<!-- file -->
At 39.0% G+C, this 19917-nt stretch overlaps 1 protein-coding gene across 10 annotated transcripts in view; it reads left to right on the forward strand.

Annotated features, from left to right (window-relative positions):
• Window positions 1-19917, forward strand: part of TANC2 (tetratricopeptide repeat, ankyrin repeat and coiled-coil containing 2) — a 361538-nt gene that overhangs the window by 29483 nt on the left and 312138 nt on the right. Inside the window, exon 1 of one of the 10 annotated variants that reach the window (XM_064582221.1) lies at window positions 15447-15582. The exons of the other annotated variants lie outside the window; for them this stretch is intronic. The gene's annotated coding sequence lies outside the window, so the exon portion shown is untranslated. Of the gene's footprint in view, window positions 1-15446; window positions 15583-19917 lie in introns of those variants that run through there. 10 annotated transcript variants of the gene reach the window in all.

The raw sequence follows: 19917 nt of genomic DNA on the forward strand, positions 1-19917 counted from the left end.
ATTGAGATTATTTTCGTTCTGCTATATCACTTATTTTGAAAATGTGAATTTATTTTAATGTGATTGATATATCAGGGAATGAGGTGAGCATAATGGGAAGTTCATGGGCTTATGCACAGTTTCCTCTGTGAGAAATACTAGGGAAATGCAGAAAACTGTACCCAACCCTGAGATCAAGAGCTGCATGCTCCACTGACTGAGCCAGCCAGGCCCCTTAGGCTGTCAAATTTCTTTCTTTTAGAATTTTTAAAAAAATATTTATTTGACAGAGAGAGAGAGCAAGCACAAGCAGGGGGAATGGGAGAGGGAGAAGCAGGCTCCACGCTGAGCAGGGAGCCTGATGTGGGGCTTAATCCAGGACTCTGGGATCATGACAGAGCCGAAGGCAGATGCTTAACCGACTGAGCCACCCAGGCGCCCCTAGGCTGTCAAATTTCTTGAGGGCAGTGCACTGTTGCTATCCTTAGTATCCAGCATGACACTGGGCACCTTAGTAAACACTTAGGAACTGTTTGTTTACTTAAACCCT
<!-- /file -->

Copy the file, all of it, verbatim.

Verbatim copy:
At 39.0% G+C, this 19917-nt stretch overlaps 1 protein-coding gene across 10 annotated transcripts in view; it reads left to right on the forward strand.

Annotated features, from left to right (window-relative positions):
• Window positions 1-19917, forward strand: part of TANC2 (tetratricopeptide repeat, ankyrin repeat and coiled-coil containing 2) — a 361538-nt gene that overhangs the window by 29483 nt on the left and 312138 nt on the right. Inside the window, exon 1 of one of the 10 annotated variants that reach the window (XM_064582221.1) lies at window positions 15447-15582. The exons of the other annotated variants lie outside the window; for them this stretch is intronic. The gene's annotated coding sequence lies outside the window, so the exon portion shown is untranslated. Of the gene's footprint in view, window positions 1-15446; window positions 15583-19917 lie in introns of those variants that run through there. 10 annotated transcript variants of the gene reach the window in all.

The raw sequence follows: 19917 nt of genomic DNA on the forward strand, positions 1-19917 counted from the left end.
ATTGAGATTATTTTCGTTCTGCTATATCACTTATTTTGAAAATGTGAATTTATTTTAATGTGATTGATATATCAGGGAATGAGGTGAGCATAATGGGAAGTTCATGGGCTTATGCACAGTTTCCTCTGTGAGAAATACTAGGGAAATGCAGAAAACTGTACCCAACCCTGAGATCAAGAGCTGCATGCTCCACTGACTGAGCCAGCCAGGCCCCTTAGGCTGTCAAATTTCTTTCTTTTAGAATTTTTAAAAAAATATTTATTTGACAGAGAGAGAGAGCAAGCACAAGCAGGGGGAATGGGAGAGGGAGAAGCAGGCTCCACGCTGAGCAGGGAGCCTGATGTGGGGCTTAATCCAGGACTCTGGGATCATGACAGAGCCGAAGGCAGATGCTTAACCGACTGAGCCACCCAGGCGCCCCTAGGCTGTCAAATTTCTTGAGGGCAGTGCACTGTTGCTATCCTTAGTATCCAGCATGACACTGGGCACCTTAGTAAACACTTAGGAACTGTTTGTTTACTTAAACCCT